The molecular mechanisms behind the first selected targets were very diverse focussing on a not yet studied inflammatory pathway, on epigenetic modifications and control of specific transcription factors in atherosclerosis. The Consortium has selected 10 key targets identified from the initial screens for confirmatory expression studies using IHC; IHC analysis is ongoing and continuing beyond period 2. Interference experiments for the most promising targets have been designed and will be carried out in period 3.
A major advancement of the project was also the selection of the most optimal animal model among the sysVASC models suite based on the molecular similarity with human disease. This similarity analysis has been performed based on urinary peptides, plasma metabolites, as well as tissue protein changes. This result is of great help to guide the selection of the animal models for the interference studies and will generate additional output that describes the molecular make-up of these models.
In order to achieve strong project recognition from the very beginning, a consistent corporate identity was designed for sysVASC. Moreover, a public interest website was launched and regularly updated in period 2 to provide information material, insights into the project and the field of research as well as publications. The latter include a total of 23 publications generated by sysVASC partners in period 2. The Project Management Team has implemented financial and administrative management seamlessly and ensures that the project proceeds towards the anticipated objectives in an efficient and cost-effective manner. During the second reporting period the Consortium met in Athens and Berlin.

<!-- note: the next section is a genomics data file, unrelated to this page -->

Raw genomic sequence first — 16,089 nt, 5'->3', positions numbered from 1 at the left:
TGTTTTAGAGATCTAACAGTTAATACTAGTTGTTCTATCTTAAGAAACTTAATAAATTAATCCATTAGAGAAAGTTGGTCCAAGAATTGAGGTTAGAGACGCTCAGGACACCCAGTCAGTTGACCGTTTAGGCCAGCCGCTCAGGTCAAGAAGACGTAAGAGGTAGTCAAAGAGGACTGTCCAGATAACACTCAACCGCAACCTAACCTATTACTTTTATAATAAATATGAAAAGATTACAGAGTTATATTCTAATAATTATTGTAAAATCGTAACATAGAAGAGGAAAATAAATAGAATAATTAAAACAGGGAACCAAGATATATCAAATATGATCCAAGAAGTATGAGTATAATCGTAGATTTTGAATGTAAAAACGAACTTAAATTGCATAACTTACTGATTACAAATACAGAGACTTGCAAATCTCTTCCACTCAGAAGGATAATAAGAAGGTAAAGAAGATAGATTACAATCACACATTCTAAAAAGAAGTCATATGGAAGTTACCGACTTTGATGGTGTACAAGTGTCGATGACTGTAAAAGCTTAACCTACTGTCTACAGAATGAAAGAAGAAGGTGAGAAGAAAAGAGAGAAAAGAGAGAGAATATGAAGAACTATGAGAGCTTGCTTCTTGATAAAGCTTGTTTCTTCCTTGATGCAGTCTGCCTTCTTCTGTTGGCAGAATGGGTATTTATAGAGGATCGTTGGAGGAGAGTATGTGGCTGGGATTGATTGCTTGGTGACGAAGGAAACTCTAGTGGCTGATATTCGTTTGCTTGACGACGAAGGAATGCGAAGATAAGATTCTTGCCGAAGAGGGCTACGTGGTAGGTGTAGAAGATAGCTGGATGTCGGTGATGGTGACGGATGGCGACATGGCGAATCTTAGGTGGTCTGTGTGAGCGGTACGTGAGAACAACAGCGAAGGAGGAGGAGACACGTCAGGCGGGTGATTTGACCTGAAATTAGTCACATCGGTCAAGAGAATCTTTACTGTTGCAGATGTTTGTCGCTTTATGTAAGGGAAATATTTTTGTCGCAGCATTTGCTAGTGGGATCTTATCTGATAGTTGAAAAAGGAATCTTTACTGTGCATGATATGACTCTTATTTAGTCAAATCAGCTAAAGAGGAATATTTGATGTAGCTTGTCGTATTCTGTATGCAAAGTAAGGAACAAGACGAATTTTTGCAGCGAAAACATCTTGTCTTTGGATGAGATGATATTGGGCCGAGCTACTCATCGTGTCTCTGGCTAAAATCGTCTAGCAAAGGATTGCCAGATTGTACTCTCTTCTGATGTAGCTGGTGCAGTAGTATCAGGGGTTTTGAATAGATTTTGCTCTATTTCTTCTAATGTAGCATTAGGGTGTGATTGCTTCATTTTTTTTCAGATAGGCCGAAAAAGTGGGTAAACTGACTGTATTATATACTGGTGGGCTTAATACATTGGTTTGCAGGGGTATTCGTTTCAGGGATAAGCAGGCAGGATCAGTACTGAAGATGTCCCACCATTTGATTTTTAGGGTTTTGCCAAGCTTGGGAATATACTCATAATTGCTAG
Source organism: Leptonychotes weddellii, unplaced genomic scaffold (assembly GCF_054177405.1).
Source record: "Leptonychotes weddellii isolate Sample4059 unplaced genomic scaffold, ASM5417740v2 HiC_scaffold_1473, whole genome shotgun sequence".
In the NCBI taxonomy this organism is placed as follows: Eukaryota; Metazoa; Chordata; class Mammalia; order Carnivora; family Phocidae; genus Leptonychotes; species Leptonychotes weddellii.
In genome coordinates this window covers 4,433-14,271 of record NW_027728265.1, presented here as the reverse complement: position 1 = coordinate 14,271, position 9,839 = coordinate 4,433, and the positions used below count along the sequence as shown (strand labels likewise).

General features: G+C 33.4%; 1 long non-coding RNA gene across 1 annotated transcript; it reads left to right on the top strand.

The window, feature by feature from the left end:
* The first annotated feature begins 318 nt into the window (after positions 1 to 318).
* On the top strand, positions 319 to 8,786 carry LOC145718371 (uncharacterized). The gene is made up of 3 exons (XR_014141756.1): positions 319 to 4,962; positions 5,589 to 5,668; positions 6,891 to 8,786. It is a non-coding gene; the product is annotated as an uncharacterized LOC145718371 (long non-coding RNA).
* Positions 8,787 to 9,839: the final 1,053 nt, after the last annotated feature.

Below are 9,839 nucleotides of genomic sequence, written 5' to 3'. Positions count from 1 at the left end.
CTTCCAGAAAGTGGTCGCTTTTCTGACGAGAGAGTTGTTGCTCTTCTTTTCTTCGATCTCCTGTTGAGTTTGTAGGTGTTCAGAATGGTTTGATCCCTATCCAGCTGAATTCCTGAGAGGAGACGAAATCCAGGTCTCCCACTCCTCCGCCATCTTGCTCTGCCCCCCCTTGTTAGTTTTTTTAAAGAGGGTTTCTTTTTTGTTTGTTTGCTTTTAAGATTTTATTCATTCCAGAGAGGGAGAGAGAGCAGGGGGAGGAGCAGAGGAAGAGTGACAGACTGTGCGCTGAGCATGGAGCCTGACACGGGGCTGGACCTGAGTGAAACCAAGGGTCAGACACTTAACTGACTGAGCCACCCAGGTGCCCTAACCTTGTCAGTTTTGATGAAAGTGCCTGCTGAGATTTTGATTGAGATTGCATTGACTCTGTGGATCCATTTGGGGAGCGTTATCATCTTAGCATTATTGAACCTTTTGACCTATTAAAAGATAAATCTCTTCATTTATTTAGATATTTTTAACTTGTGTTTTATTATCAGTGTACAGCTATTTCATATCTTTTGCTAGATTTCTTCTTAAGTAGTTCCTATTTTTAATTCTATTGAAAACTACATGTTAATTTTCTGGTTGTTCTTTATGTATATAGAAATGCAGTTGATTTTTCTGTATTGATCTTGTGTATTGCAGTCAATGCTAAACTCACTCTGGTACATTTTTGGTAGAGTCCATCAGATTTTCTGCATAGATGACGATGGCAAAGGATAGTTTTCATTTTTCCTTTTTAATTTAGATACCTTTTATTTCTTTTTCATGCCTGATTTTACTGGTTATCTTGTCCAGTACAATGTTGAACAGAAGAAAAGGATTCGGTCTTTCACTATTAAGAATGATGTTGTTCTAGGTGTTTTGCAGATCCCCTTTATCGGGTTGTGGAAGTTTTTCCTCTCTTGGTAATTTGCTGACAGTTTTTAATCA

Based on the collected data, main specific aims for period 3 include:
a) Completion of interference studies in vivo and in vitro using two of the shortlisted compounds
b) Expansion of the list of druggable targets by cross-correlating the existing -omics datasets with new data (tissue RNA sequencing, plasma proteomics) that are currently generated by the Consortium.

Potential Impact:
Within sysVASC, we implement a systems biology approach to gain knowledge on the molecular pathways underlying CVD. The multidisciplinary effort benefits from (i) excellent preclinical and clinical research centres, (ii) cutting edge omics technological platforms and (iii) unique bioinformatics and statistics expertise. With the broad, essentially hypothesis-free approach sysVASC is designed to become a show-case for the application of systems biology in clinical research and development. The integration of currently disparate data sources will generate a unique comprehensive expandable resource for identifying and validating novel key molecular targets for treatment, thus tackling the lack of interventions specific for CVD and having major scientific, societal and economic impact. Identified targets for CVD treatment will be advanced towards translation into novel therapeutic approaches and may even result in additional products such as biomarkers for diagnostic/prognostic purposes, thereby relieving a major burden to patients and health care systems and promoting CVD treatment towards personalised patient management and individualised targeted therapy.